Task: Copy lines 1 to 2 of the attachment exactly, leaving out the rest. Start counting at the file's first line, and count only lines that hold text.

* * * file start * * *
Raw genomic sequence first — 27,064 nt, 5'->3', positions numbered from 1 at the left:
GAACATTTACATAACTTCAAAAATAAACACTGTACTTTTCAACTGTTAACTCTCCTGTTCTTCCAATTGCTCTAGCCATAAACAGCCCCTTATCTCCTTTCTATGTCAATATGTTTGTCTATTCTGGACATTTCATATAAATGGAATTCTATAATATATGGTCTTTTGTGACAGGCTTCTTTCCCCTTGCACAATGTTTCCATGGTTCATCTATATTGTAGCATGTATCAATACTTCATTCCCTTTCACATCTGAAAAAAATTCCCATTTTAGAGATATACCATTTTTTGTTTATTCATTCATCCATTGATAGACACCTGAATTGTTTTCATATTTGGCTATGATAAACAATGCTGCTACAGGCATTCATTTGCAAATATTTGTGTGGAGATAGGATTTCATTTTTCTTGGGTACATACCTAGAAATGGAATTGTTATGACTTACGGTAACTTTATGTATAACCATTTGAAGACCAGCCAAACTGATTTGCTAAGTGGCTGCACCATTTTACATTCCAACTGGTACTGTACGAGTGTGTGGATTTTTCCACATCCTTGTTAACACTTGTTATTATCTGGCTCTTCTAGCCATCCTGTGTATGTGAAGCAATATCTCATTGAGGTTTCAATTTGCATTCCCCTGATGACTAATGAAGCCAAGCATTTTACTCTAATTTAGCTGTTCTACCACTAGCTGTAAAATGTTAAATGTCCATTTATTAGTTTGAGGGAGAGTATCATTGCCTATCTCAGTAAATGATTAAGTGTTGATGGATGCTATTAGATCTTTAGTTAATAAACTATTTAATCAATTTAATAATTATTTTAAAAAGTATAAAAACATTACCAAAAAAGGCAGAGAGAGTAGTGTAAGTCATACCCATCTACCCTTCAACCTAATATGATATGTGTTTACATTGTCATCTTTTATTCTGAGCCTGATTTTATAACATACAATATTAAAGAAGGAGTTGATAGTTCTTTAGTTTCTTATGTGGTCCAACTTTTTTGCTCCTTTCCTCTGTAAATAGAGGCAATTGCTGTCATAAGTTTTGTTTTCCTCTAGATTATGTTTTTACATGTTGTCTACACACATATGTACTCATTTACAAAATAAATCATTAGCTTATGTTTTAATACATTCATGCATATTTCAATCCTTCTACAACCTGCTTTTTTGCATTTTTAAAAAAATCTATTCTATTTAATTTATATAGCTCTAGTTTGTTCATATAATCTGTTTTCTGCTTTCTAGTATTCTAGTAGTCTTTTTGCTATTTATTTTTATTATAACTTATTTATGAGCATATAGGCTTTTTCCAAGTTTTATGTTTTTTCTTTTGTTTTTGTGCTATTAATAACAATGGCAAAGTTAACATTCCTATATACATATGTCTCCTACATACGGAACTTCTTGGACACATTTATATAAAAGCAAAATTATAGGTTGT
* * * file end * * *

Raw genomic sequence first — 27,064 nt, 5'->3', positions numbered from 1 at the left:
GAACATTTACATAACTTCAAAAATAAACACTGTACTTTTCAACTGTTAACTCTCCTGTTCTTCCAATTGCTCTAGCCATAAACAGCCCCTTATCTCCTTTCTATGTCAATATGTTTGTCTATTCTGGACATTTCATATAAATGGAATTCTATAATATATGGTCTTTTGTGACAGGCTTCTTTCCCCTTGCACAATGTTTCCATGGTTCATCTATATTGTAGCATGTATCAATACTTCATTCCCTTTCACATCTGAAAAAAATTCCCATTTTAGAGATATACCATTTTTTGTTTATTCATTCATCCATTGATAGACACCTGAATTGTTTTCATATTTGGCTATGATAAACAATGCTGCTACAGGCATTCATTTGCAAATATTTGTGTGGAGATAGGATTTCATTTTTCTTGGGTACATACCTAGAAATGGAATTGTTATGACTTACGGTAACTTTATGTATAACCATTTGAAGACCAGCCAAACTGATTTGCTAAGTGGCTGCACCATTTTACATTCCAACTGGTACTGTACGAGTGTGTGGATTTTTCCACATCCTTGTTAACACTTGTTATTATCTGGCTCTTCTAGCCATCCTGTGTATGTGAAGCAATATCTCATTGAGGTTTCAATTTGCATTCCCCTGATGACTAATGAAGCCAAGCATTTTACTCTAATTTAGCTGTTCTACCACTAGCTGTAAAATGTTAAATGTCCATTTATTAGTTTGAGGGAGAGTATCATTGCCTATCTCAGTAAATGATTAAGTGTTGATGGATGCTATTAGATCTTTAGTTAATAAACTATTTAATCAATTTAATAATTATTTTAAAAAGTATAAAAACATTACCAAAAAAGGCAGAGAGAGTAGTGTAAGTCATACCCATCTACCCTTCAACCTAATATGATATGTGTTTACATTGTCATCTTTTATTCTGAGCCTGATTTTATAACATACAATATTAAAGAAGGAGTTGATAGTTCTTTAGTTTCTTATGTGGTCCAACTTTTTTGCTCCTTTCCTCTGTAAATAGAGGCAATTGCTGTCATAAGTTTTGTTTTCCTCTAGATTATGTTTTTACATGTTGTCTACACACATATGTACTCATTTACAAAATAAATCATTAGCTTATGTTTTAATACATTCATGCATATTTCAATCCTTCTACAACCTGCTTTTTTGCATTTTTAAAAAAATCTATTCTATTTAATTTATATAGCTCTAGTTTGTTCATATAATCTGTTTTCTGCTTTCTAGTATTCTAGTAGTCTTTTTGCTATTTATTTTTATTATAACTTATTTATGAGCATATAGGCTTTTTCCAAGTTTTATGTTTTTTCTTTTGTTTTTGTGCTATTAATAACAATGGCAAAGTTAACATTCCTATATACATATGTCTCCTACATACGGAACTTCTTGGACACATTTATATAAAAGCAAAATTATAGGTTGT